Question

I am a breastfeeding mother and i want to know if it is safe to use Black Cohosh? Is Black Cohosh safe for nursing mother and child? Does Black Cohosh extracts into breast milk? Does Black Cohosh has any long term or short term side effects on infants? Can Black Cohosh influence milk supply or can Black Cohosh decrease milk supply in lactating mothers?

Black Cohosh lactation summary

Black Cohosh is unsafe in breastfeeding
  • DrLact safety Score for Black Cohosh is 5 out of 8 which is considered Unsafe as per our analyses.
  • A safety Score of 5 indicates that usage of Black Cohosh may cause serious side effects in breastfed baby.
  • Our study of different scientific research indicates that Black Cohosh may cause moderate to high side effects or may affect milk supply in lactating mother.
  • Our suggestion is to use safer alternate options rather than using Black Cohosh .
  • It is recommended to evaluate the advantage of not breastfeeding while using Black Cohosh Vs not using Black Cohosh And continue breastfeeding.
  • While using Black Cohosh Its must to monitor child for possible reactions. It is also important to understand that side effects vary largely based on age of breastfed child and time of medication in addition to dosage.
  • Score calculated using the DrLact safety Version 1.2 model, this score ranges from 0 to 8 and measures overall safety of drug in lactation. Scores are primarily calculated using publicly available case studies, research papers, other scientific journals and publically available data.

Answer by Dr. Ru: About Black Cohosh usage in lactation

Rizomes and roots are used. It contains saponids, phytoestrogens, and other substances. Attributed effect: estrogenic stimulation. Indications according to Commission E of German Ministry of Health: pre-menstrual dysmenorrhea, menopause. Maximal daily dose: 40 mg of drug equivalent. Do not use it for longer than 6 months Estrogen-agonist may decrease breast milk production and alter its composition.

Answer by DrLact: About Black Cohosh usage in lactation

Black cohosh (Cimicifuga racemosa, formerly Actaea racemosa) root was thought to have mild estrogenic activity based on its triterpene content, which is standardized based on 27-deoxyactein. However, recent studies have found no estrogenic activity.[1][2] It is primarily used for postmenopausal symptoms and has been used to promote labor.[3][4][5][6][7][8] Currently, it has no specific uses during breastfeeding, although historically it was supposedly used by native American women as a galactogogue.[9] No data exist on the safety and efficacy of black cohosh in nursing mothers or infants. In general, there is a low frequency of adverse reactions, but dizziness, nausea, headache, rash, vomiting, and rarely, hepatitis and allergic reactions have been reported.[3][10][11] Some sources recommend against its use during breastfeeding because of the lack of safety data and its potential estrogenic activity,[10] while others do not contraindicate its use.[9] Dietary supplements do not require extensive pre-marketing approval from the U.S. Food and Drug Administration. Manufacturers are responsible to ensure the safety, but do not need to the safety and effectiveness of dietary supplements before they are marketed. Dietary supplements may contain multiple ingredients, and differences are often found between labeled and actual ingredients or their amounts. A manufacturer may contract with an independent organization to verify the quality of a product or its ingredients, but that does certify the safety or effectiveness of a product. Because of the above issues, clinical testing results on one product may not be applicable to other products. More detailed information #about dietary supplements# is available elsewhere on the LactMed Web site.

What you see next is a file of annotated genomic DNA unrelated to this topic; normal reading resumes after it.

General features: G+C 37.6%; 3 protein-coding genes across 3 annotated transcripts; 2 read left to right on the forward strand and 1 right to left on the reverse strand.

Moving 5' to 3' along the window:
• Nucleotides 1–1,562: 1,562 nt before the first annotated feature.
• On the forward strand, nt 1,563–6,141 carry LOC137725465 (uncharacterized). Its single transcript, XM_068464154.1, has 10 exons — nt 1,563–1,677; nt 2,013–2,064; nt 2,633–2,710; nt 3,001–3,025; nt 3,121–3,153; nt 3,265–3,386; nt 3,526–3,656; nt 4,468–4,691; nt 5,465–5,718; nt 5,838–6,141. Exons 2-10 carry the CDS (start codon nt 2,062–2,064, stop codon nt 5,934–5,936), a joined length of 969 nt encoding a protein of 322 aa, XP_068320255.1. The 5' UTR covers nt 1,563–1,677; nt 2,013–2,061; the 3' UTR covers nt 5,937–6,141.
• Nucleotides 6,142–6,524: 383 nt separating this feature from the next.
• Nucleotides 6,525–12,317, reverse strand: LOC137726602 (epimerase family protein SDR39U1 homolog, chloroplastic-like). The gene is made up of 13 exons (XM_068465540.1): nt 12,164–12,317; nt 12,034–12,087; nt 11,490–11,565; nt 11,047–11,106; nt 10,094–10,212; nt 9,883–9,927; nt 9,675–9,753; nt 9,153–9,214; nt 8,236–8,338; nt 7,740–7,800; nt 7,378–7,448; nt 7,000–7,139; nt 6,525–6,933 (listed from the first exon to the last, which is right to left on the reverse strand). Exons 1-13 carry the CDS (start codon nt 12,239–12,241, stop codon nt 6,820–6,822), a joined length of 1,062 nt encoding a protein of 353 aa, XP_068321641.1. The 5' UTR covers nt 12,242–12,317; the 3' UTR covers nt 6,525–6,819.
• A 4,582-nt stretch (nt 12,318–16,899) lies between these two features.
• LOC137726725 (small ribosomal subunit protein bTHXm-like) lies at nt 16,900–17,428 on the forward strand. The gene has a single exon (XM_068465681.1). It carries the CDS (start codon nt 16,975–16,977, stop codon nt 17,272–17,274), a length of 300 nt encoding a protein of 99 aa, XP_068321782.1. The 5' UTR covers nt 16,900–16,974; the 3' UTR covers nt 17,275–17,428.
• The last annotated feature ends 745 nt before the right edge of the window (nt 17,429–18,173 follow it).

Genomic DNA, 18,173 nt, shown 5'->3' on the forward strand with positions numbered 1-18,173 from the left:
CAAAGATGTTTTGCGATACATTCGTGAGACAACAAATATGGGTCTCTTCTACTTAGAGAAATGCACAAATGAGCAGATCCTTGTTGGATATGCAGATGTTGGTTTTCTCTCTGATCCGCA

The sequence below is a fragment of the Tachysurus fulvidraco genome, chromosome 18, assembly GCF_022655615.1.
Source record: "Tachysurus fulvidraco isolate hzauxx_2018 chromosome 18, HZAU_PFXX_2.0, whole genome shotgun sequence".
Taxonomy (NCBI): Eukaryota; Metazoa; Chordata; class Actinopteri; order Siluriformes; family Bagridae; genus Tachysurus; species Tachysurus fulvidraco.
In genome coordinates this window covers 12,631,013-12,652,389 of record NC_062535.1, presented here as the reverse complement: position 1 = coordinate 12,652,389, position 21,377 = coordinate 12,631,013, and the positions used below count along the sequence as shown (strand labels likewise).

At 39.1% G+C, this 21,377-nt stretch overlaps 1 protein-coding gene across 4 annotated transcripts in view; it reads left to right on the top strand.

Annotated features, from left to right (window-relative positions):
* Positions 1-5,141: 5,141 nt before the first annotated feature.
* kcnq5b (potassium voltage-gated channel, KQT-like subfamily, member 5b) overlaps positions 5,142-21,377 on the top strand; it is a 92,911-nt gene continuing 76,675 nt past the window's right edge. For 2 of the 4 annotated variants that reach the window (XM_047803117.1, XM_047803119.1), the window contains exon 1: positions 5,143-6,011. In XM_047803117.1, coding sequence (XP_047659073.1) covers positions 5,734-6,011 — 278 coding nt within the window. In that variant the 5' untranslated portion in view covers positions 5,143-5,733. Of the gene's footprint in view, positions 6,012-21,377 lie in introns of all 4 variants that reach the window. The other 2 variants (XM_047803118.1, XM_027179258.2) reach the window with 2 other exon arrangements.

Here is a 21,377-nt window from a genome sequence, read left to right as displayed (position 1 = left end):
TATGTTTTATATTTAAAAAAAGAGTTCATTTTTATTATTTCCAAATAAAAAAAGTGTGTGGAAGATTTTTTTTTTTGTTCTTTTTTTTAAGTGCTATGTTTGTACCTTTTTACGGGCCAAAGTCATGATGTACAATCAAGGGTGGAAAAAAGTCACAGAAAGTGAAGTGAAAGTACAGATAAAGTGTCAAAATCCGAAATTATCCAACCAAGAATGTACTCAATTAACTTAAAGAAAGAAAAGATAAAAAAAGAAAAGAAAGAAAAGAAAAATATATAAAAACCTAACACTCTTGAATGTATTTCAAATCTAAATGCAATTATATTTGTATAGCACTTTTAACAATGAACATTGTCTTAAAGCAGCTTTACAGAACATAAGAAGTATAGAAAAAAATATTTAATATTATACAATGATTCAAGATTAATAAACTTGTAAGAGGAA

Alternate Drugs

Oregano(Low Risk)
Garlic(Safe)
Ginger(Safe)
Alfalfa(Unsafe)
Cranberry(Safe)
Melatonin(Safe)
Aloe(Low Risk)
Echinacea(Low Risk)
Dong Quai(Low Risk)
Coriander(Safe)
Rhubarb(Low Risk)
Calendula(Safe)
Ginkgo(Low Risk)
Sage(Low Risk)
Licorice(Unsafe)
Caraway(Safe)
Chamomile(Safe)
Cumin(Safe)
Hops(Low Risk)
Lecithin(Safe)
Fenugreek(Safe)
Coenzyme Q10(Low Risk)
Lavender(Low Risk)
Basil(Unsafe)
Chasteberry(Unsafe)
Nutmeg(Low Risk)
Castor(Unsafe)
Ginger(Safe)
Cranberry(Safe)
Aloe(Low Risk)
Echinacea(Low Risk)
Dong Quai(Low Risk)
Coriander(Safe)
Rhubarb(Low Risk)
Calendula(Safe)
Ginkgo(Low Risk)
Sage(Low Risk)
Licorice(Unsafe)
Caraway(Safe)
Chamomile(Safe)
Cumin(Safe)
Hops(Low Risk)
Lecithin(Safe)
Fenugreek(Safe)
Lavender(Low Risk)
Basil(Unsafe)
Chasteberry(Unsafe)
Nutmeg(Low Risk)
Castor(Unsafe)
Oregano(Low Risk)
Garlic(Safe)
Cranberry(Safe)
Aloe(Low Risk)
Echinacea(Low Risk)
Dong Quai(Low Risk)
Rhubarb(Low Risk)
Coriander(Safe)
Calendula(Safe)
Ginkgo(Low Risk)
Sage(Low Risk)
Licorice(Unsafe)
Caraway(Safe)
Chamomile(Safe)
Cumin(Safe)
Hops(Low Risk)
Lecithin(Safe)
Fenugreek(Safe)
Lavender(Low Risk)
Basil(Unsafe)
Chasteberry(Unsafe)
Nutmeg(Low Risk)
Castor(Unsafe)
Oregano(Low Risk)
Garlic(Safe)
Ginger(Safe)
Disclaimer: Information presented in this database is not meant as a substitute for professional judgment. You should consult your healthcare provider for breastfeeding advice related to your particular situation. We do not warrant or assume any liability or responsibility for the accuracy or completeness of the information on this Site.